The City of Tears.

I wrote this poem about 10 years ago. I was only 18 and living in Chicago attending the School of The Art Institute of Chicago (SAIC). It’s quite challenging to write poetry when you start counting syllables to capture the perfect rhythmic pattern all while trying to express what’s floating around in your head. Just wanted to share.

The City of Tears

The streets reflect
As the sirens protect
The fears we see within ourselves
The violent nights
The skyscraper heights
As we turn off our houselights

A mid summer storm
As the streets become warm
With the blood from another victim
With a rainbow of lights
As realty bites
A chunk from our delights

We grow cold with the weather
And another cow becomes leather
Rivers of blood fill our TV sets
The red lights
The gunfights
Is it as bad as it was last night?

The city of tears
The city of fears
A city, which refuses to die
The city of bitter cold
Never to grow old
The city of second chances
The city where art dances
This is the city of Chicago

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  • Jessi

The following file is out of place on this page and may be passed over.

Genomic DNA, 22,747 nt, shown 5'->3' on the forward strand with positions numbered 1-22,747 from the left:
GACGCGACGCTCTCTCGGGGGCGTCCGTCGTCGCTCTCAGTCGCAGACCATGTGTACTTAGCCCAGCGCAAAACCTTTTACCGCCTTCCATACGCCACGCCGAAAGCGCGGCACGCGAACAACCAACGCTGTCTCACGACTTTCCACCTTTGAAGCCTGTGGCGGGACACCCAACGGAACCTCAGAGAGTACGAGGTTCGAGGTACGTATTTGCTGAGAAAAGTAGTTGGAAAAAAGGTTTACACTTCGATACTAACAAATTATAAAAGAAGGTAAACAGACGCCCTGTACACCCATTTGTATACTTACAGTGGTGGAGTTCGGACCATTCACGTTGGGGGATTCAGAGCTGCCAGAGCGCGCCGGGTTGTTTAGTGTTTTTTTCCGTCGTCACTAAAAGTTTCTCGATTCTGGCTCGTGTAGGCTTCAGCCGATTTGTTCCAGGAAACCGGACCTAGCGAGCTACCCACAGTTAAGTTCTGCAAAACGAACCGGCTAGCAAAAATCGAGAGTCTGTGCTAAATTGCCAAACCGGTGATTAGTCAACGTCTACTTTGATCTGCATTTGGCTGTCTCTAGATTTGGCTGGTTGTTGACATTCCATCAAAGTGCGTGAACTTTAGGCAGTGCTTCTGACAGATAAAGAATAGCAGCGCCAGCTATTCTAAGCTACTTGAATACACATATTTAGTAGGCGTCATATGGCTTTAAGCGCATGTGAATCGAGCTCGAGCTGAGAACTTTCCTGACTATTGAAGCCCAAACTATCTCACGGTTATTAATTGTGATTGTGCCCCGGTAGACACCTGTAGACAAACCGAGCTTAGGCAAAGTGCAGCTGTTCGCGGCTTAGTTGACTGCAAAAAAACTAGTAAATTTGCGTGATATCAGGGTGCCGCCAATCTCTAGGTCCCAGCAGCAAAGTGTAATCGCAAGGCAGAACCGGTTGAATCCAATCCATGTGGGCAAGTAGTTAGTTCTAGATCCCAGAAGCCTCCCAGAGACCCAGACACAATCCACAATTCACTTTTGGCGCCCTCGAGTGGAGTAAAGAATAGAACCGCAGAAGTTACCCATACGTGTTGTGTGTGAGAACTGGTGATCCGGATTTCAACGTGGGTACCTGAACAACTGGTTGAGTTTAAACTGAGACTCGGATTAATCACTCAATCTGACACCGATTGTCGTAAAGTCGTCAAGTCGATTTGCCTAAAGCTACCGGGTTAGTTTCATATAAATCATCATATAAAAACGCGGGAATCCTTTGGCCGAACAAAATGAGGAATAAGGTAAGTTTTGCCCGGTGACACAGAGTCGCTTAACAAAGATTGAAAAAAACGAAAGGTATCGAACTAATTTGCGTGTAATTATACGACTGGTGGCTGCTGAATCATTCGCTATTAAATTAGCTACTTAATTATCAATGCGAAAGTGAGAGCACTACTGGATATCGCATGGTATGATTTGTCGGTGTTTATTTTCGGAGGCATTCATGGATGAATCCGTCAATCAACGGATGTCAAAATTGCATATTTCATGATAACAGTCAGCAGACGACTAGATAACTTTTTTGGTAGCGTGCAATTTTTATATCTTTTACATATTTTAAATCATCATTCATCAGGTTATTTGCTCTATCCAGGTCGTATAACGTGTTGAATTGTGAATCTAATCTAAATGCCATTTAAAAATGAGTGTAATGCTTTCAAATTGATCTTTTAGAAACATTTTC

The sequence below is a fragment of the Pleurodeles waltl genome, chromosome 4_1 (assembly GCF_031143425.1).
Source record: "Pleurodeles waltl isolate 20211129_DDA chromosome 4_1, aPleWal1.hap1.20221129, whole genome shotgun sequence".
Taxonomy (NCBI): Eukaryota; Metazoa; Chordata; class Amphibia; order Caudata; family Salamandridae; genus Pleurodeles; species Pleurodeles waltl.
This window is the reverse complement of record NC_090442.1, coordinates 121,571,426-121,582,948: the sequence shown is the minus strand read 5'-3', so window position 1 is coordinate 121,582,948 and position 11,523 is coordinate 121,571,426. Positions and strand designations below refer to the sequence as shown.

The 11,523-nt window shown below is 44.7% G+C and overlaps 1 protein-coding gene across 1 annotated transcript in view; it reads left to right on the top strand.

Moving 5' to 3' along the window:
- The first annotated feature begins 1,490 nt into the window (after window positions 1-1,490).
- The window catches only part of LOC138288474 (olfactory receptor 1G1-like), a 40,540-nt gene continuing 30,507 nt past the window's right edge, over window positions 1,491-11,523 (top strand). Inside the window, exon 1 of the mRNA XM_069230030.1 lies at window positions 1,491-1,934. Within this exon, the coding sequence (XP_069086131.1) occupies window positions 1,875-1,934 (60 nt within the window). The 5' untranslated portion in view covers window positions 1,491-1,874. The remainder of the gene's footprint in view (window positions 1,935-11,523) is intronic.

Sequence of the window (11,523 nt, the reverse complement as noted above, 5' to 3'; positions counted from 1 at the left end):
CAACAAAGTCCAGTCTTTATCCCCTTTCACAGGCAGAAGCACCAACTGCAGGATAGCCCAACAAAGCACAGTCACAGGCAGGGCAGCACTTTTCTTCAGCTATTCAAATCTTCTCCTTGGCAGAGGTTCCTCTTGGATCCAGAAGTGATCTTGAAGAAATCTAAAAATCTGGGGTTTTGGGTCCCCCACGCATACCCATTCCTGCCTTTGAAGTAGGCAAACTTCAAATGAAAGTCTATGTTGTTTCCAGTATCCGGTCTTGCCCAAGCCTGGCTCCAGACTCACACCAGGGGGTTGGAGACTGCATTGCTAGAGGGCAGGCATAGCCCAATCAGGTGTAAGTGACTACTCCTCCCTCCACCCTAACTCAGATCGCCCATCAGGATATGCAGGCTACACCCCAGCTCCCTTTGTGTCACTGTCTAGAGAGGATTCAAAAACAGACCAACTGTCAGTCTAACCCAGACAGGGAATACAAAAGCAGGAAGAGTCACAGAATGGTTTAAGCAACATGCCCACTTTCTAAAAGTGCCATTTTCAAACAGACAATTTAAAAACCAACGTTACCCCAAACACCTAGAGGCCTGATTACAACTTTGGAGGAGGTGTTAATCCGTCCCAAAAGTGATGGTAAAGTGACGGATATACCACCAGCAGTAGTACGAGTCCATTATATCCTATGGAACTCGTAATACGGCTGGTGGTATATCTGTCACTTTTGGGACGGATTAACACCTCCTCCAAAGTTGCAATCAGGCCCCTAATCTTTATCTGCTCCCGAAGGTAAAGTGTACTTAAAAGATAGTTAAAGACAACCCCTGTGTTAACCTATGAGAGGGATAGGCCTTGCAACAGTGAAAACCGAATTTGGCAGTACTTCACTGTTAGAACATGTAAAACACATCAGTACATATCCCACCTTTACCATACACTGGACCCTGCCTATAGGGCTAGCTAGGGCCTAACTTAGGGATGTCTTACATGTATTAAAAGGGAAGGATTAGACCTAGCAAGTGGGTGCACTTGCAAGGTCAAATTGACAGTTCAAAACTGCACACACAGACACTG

Your site is perfect!

  • larissa

    @ JoeFish – I just googled Lew Welch. Quite an amazing story about him.

  • Don

    I think it was musical artist Richard Rogers who once described artists, this way: You don’t choose to be an artist, you are born that way. Artists, whether they paint, sculpt, sing or scribe with the written word, have a greater capacity for love than the rest of us. It is your effort to express and share that love from which “Your Art” is created. It is your failure to express and share, that creates occasional insanity. Larissa, your painting and sculpted prose will often betray the conflict and pain you witness in the world around you. For the benefit us who care about you, please continue to paint and preach in rhyme. We all depend on your sanity and occasional blogs.

  • GlenB

    Larissa, you are as talented with the written word as you are with a paint brush. Can we see more of your poems?

  • Joefish

    This reminds me a little bit of Lew Welch’s Chicago Poem. Have you read it?